I wasn’t aware of my magnesium deficiency until I went for blood tests to get to the root of my chronic insomnia, something I’ve suffered from for most of my adult life. At the start of this year I was going through a particularly grim period, patching together three hours of broken sleep a night and feeling like a shell.

I went to HUM2N, a longevity clinic in London, for its Foundational Testing package (from $1,275), which tested 120 biomarkers and found healthy levels for most—except magnesium, which was chronically low.

Dr. Mohammed Enayat, an NHS GP and the clinic’s founder, warned me that thanks to my relatively healthy lifestyle (I cook most of my meals, eat lots of vegetables and exercise regularly), my body was managing to keep me going—for now. I was approaching 40, but if I left it much longer I could be in for serious health problems, including with my thyroid (magnesium is essential to thyroid hormone production). He recommended a 300mg nightly dose of magnesium, along with a gut-health diet (cutting out gluten, dairy and soy and increasing gut-boosting foods such as vegetables and seeds) to enable better absorption of the nutrients I was ingesting.

After a week or so of taking the supplements, my decades-long sleep problems were fixed. I was sleeping for a much more normal 7-8 hours a night. For me, it really was a wonder pill.

I’m not alone. Various studies, including one 2022 review of nine studies that collectively involved more than 7,500 people, have found that getting enough magnesium helps with sleep quality and quantity.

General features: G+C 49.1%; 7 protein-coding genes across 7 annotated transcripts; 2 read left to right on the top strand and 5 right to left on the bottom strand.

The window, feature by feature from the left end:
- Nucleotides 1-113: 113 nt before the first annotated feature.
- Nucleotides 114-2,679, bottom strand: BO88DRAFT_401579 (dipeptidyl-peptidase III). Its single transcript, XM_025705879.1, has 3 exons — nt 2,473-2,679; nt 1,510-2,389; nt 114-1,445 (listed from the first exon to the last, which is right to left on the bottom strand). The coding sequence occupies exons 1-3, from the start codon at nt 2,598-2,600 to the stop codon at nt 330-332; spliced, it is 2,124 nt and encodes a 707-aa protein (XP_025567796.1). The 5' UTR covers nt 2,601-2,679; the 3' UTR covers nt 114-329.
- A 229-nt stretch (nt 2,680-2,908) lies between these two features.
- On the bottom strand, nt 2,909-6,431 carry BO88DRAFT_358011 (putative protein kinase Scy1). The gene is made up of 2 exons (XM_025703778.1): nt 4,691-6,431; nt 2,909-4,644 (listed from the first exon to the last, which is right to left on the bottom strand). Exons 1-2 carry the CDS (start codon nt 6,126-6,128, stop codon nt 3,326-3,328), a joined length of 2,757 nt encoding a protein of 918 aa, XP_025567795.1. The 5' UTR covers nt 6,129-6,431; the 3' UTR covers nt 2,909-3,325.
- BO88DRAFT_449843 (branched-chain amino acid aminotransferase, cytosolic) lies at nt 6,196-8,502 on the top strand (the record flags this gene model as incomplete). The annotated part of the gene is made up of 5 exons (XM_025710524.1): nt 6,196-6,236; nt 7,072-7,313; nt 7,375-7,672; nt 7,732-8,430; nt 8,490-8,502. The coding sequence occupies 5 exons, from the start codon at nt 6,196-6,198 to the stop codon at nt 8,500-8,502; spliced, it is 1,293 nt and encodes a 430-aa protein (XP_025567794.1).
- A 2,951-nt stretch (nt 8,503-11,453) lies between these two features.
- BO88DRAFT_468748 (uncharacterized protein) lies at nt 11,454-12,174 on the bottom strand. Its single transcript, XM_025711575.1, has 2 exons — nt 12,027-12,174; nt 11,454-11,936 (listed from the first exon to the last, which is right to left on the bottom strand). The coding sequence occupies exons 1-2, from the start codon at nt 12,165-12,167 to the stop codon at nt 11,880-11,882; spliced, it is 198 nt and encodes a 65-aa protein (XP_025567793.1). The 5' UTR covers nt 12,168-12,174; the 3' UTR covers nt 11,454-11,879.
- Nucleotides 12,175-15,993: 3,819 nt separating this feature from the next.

Some believe government recommendations for magnesium aren’t high enough. “Magnesium requirements are estimated based on body weight, and the current guidelines still use standard reference body weights that are lower than the actual mean body weights we see today, so it’s important to adjust,” Stephenson says.

In the US, the guidelines are higher at 420mg and 320mg for midlife men and women respectively, while studies have shown that higher doses can have a significant impact on our brains. Last year a study of more than 6,000 midlifers from UK Biobank, published in the European Journal of Nutrition, found that those who took over 550mg of magnesium daily—almost twice what women in the UK consume—were found to have a brain that was one year younger by the age of 55, compared with those consuming 350mg per day (a dose that is still higher than the UK recommendation).

Patel says whether the recommended dose should be raised for optimal health, rather than just to ward off disease, is “a good question and hard to answer.” She wants to see more research into specific population groups.

In the meantime, do we all need to start popping expensive supplements? Or can we up our magnesium naturally? Stephenson recommends greens, beans and nuts as good starting points. “One cup of cooked spinach, for example, has 158mg of magnesium; one cup of cooked black beans about 120mg; and one ounce of cashews about 80mg.” She adds that barley, quinoa, buckwheat, brown rice and oats are also good sources, as are avocados, fatty fish, natural peanut butter and whole food soy products, such as tofu and edamame. One square of dark chocolate (at least 70 percent) has nearly 65mg of magnesium.

But for some there is no doubt that supplements will help, especially if you are deficient. For example, a trial of post-menopausal women with osteoporosis showed that magnesium supplementation (250−750mg per day) for two years significantly improved bone density. Enayat advises testing and a personalized dose—higher levels can lead to unwelcome gastrointestinal issues in some—adding that almost everyone could benefit from upping their intake. “It’s a simple mineral that could be the missing raw ingredient to solve your symptoms.”

Jessica Salter is a London-based editor and writer